Baume du Doge fragrance notes

  • Head

    • sweet orange, bergamot, cinnamon, coriander, cardamom, fennel, black pepper
  • Heart

    • myrrh, frankincense, clove, cedar, saffron
  • Base

    • vetiver, vanilla, benzoin

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Latest Reviews of Baume du Doge

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Like its brothers, Bois d’Ombre for the same brand, and Dzongkha for L’Artisan Parfumeur, Baume du Doges (Eau d’Italie) is emblematic of a period in Bertrand Duchaufour’s career when he seemed deeply interested in excavating the vegetal, vinegary side of resins for brilliant effect in incense compositions stuffed with dried fruit, smoky grasses and roots, and adding accents like whiskey or wet newspapers. The effect is that of sourness balanced by sugar and a hit of smoke – a sort of myrrh agrodolce.

True to form, the opening of Baume du Doge emits a sharp vetiver and cedarwood frequency that smells like the burn in your throat of a particularly smoky Laphroaig. This spicy burn is simultaneously calmed by a balmy orange milk accord and revived with a clove note that splits the difference between a licked spoon and a virulently camphoraceous mint. This creates a wonderful vanilla-orange-peel-incense accord that smells like Christmas morning. The vanilla is restrained; just a smear of something friendly to take the sting out of the astringent myrrh.

Because this is essentially a myrrh perfume. With its gloomy demeanor, myrrh is the sulky emo teen of the resin family, but here, a smile has been pasted on its face by way of a bright, boozy sparkle that feels like the crunch of cassonade on a crème brulée. The brown-gold depth this creates is not a million miles away from the deep dried fruit, vodka and whiskey notes in Ambre Russe (Parfums d’Empire), minus the black tea and leather notes that take that great perfume in another direction entirely. Still, I think it’s remarkable that both Baume du Doge and Ambre Russe manage to smell quietly but resolutely masculine, despite the presence of sugary, ‘edible’ notes.

The richness of the resin against the vegetal tartness of the vetiver and cedarwood smells absolutely right, as if the basic bones of this successful marriage already existed in the air, waiting for a perfumer with vision to come along and bring it all together. Unfortunately, Baume du Doge runs out of steam quickly, getting quite threadbare in the drydown, so those looking for that brilliant, rich orange peel incense and milk accord to be sustained throughout may be disappointed.
12th January 2023
Because amber and incense are basically room fragrances, this gives me the uncanny feeling that mass has been said in my lounge.
21st December 2021

The consensus on this seems to be that the drydown is a letdown after the more distinctive opening; an opening that gets mixed reviews. The spices and vanilla with a touch of cedar say “woody oriental” while the orange says “gourmand,” with the net effect being something like a creamsicle melting in your spice cabinet. Really, it all smells delicious, but at the same time all that sweetness seems a bit too desperate to be liked.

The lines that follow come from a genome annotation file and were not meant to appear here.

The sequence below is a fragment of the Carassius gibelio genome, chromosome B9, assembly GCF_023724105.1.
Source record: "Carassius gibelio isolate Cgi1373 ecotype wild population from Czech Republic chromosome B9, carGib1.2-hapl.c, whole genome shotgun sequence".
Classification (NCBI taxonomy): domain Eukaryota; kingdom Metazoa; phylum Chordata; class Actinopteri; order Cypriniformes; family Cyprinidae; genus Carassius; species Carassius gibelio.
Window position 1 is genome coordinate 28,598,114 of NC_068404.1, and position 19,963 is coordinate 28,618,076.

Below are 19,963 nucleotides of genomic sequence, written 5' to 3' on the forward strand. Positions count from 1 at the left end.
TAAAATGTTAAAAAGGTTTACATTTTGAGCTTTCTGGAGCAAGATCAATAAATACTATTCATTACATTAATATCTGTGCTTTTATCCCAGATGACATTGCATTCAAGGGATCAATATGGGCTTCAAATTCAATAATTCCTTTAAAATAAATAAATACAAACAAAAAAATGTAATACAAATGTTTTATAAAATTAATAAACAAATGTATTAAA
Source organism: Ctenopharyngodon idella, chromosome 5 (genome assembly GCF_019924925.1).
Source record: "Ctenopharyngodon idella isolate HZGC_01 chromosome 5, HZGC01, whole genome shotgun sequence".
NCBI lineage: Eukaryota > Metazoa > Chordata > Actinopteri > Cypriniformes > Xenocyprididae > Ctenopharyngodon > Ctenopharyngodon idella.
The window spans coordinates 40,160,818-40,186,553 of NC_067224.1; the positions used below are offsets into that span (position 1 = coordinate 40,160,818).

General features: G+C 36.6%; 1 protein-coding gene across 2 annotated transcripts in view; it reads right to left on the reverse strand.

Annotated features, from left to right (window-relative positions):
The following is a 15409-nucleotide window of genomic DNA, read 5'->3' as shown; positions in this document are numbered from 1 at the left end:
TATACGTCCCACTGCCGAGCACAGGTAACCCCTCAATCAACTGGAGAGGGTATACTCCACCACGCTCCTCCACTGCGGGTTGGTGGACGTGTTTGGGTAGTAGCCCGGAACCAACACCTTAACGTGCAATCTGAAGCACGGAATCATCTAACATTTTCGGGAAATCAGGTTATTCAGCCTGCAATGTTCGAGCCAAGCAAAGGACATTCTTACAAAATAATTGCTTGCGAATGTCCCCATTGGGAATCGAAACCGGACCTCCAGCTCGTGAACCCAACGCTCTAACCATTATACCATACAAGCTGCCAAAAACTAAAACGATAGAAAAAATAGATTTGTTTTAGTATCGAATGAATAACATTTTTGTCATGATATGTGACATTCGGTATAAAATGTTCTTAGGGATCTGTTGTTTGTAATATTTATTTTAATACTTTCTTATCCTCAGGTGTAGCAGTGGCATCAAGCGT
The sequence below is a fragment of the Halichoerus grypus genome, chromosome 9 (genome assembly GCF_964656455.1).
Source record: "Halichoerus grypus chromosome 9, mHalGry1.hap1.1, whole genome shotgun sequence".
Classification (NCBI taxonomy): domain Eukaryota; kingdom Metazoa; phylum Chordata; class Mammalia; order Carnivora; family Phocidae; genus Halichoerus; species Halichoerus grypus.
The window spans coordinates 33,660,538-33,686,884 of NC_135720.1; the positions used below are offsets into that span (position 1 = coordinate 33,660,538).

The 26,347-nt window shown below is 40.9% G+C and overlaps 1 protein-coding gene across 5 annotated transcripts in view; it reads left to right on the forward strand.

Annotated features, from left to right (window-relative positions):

The mint (or mint-like) note becomes more prominent as the orange and most of the spice recedes. The vanilla and some unassuming wood remains. It doesn't quite turn to toothpaste, but yeah, the drydown is a letdown. Not that I wanted more spicy creamsicle, but it was at least an idea, whereas this is barely an afterthought.

Ultimately, the drydown morphs back into woody oriental territory–sort of like a vanilla-flavored toothpick. Which is better than it sounds, but not enough better.
14th September 2021

A good sweet orange note married to effervescent spices such as cinnamon, fennel and cardamom: the opening is refreshing and well rounded with a bit of heft. The decision to use cooler spices instead of "hot spices" such as cumin, coriander etc is a good one and created an uplifting opening instead of a Surge Lutens-like spice attack.

The trademark Duchaufour bitter/dark notes dont materialize - rather, the incense and myrrh notes are well blended with clove and cedar to introduce a woody heart composition which carries on the upolifting spicy aroma of the top notes. The basenotes are more demure by comparison - a vanilla/benzoin sweet woody drydown.

Overall: a versatile woody-oriental fragrance that may have more mass appeal than the typical Bertrand Duchaufour composition.
20th November 2020
As far as I am concerned Baume du Doge is Bertrand Duchaufour's pratfall. A resinous-spicy perfume suffused with a way too sugary orange note, it is one of those perfumes that – whichever way you sniff it – is a muddle, refusing to reveal any detail, a scented foam for the nose. The prolific Duchaufour was likely working on it around the same time as his glorious Jubilation for Men (both were launched in the same year) and this seems to share the same idea – a fruit-infused resins based creation – but so dully that it seems almost like an abandoned study. Perhaps it's the dead hand of vanilla in the base which seems to flatten everything else. I was thankful for its demure sillage, otherwise I might have been compelled to wash it off, which would have done no end of damage to my rather puritan perfume ethic of suffering one's choices.
12th May 2019
I agree with previous posters that the opening is stunning and the dry down less so, but for me it is definitely NOT disappointing. Despite this, I still believe overall that Baume du Doge is an very good fragrance. A little more projection and I would classify it as EXCECCENT.
23rd April 2015
Show all 16 Reviews of Baume du Doge by Eau d'Italie